# Improving the prime sieve code#

An inefficiency with our code is that we compute the prime numbers using two data structures. This wastes memory, but also means we need to check if a values already exists in `crossed_out`

twice. The second check is needed to make sure we aren’t needlessly appending an already crossed out prime number.

The function `prime_sieve2`

delivers the same results as `prime_sieve`

, but more efficiently. The primary source of this saving is by designing our code so that we required only one `list`

.

## Show code cell source

```
# imports and test cases
import math
n_primes = {10 : 4,
100 : 25,
1000 : 168,
10000 : 1229,
100000 : 9592,
1000000 : 78498,
10000000 : 664579}
```

```
def prime_sieve2(n):
# We will use boolean's here instead of ints
candidates = [True] * (n + 1)
candidates[0] = candidates[1] = False
limit = int(math.sqrt(n)) + 1
for i in range(2, limit):
if candidates[i]:
candidates[i+i::i] = [False] * ((n - i) // i)
return [i for i in range(n+1) if candidates[i]]
```

```
print(len(prime_sieve2(100)) == n_primes[100])
print(len(prime_sieve2(1000)) == n_primes[1000])
```

```
True
True
```

```
%timeit prime_sieve2(1000)
```

```
64 µs ± 1.01 µs per loop (mean ± std. dev. of 7 runs, 10000 loops each)
```

## Does the time saving matter?#

You should see a substantial reduction in computational overhead of `prime_sieve2`

. We are now finding the primes under 1000 in microseconds (µs) as opposed milliseconds in our naive implementation (1 µs = 1000ms!).

Some of you might be thinking “*both procedures give the same results and execution takes under a second. So does this type of optimisation matter?*” To answer that question let’s compute primes under 10,000. You should now see a much bigger difference with our naive function returning in around a second while `prime_sieve2`

is still in µs (on my machine still below half a millsecond).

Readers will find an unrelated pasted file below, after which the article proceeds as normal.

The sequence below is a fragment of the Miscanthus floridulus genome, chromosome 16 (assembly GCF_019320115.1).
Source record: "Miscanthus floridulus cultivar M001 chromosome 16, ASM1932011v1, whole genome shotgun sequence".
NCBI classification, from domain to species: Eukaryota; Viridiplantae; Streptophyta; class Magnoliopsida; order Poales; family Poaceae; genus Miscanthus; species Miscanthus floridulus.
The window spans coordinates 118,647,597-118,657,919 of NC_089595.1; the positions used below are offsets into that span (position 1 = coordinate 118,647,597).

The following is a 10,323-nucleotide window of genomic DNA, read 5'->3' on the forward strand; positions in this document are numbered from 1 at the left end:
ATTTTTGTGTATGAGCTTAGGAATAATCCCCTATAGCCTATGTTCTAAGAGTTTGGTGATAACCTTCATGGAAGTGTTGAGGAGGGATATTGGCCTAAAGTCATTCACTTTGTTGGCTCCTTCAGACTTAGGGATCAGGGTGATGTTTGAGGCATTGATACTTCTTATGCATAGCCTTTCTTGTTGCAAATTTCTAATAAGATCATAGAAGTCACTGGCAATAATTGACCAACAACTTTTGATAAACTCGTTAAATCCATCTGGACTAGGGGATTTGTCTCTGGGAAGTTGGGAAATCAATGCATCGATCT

When first writing this section I first tested

`prime_sieve`

with`n=1_000_000`

. Needless to say, I quickly decided to use an example of 10,000 instead! When you fancy a cup of tea or coffee set`n=1_000_000`

and come back after your break to see an enourmous difference in performance!

## Show code cell source

```
# original function
def prime_sieve(n):
'''
Compute the prime numbers between 1 and n.
Naive implementation of the Sieve of Eratosthenes.
Parameters:
----------
n: int
The upper limit
Returns:
-------
list
a list of primes
'''
# a list of candidate numbers to sieve
candidates = [i for i in range(n + 1)]
# a list of numbered eliminated from consideration
crossed_out = [0, 1]
# maximum iterations required
limit = int(math.sqrt(n)) + 1
for i in range(2, limit):
for j in range(i+i, n+1, i):
if not candidates[j] in crossed_out:
crossed_out.append(candidates[j])
return [i for i in candidates if i not in crossed_out]
```

```
TEN_THOUSAND = 10_000
%timeit len(prime_sieve(TEN_THOUSAND))
```

```
2.62 s ± 46.9 ms per loop (mean ± std. dev. of 7 runs, 1 loop each)
```

```
%timeit len(prime_sieve2(TEN_THOUSAND))
```

```
609 µs ± 11.3 µs per loop (mean ± std. dev. of 7 runs, 1000 loops each)
```

## Taking a look at the redesign#

The redesigned implementation only has single list `candidates`

: its contains only `bool`

values. In python that won’t make much, if any, difference to memory usage, as `bool`

is really a special type of int. But its a nice simplification as we the index of the list item gives us our factor. This modification provides our biggest speed up. Each time we ‘cross out’ a number e.g. `i`

we simply set `candidate[i] = False`

. (We don’t bother checking as we are not appending to a second list). At the end of the function any items that are still `True`

are the primes.

Don’t believe me about

`int`

and`bool`

? Try executing`(True + 4)`

.

The second change might be considered a ‘micro optimisation’. I.e. list slicing in favour of an inner `for`

loop.

```
candidates[i+i::i] = [False] * ((n - i) // i)
```

Here we start at the current index + one factor ahead e.g. if `i=2`

then we start at index `i+i=4`

and select items in steps of `i=2`

all the way to the end `candidates[i+i::i]`

(Note we could also have used `candidates[i+i:n+1:i]`

). In general, a slice will be faster than looping over the list. Here’s a simpler example of list slicing with a step:

```
list_to_slice = [i for i in range(31)]
list_to_slice[4:len(list_to_slice):2]
```

```
[4, 6, 8, 10, 12, 14, 16, 18, 20, 22, 24, 26, 28, 30]
```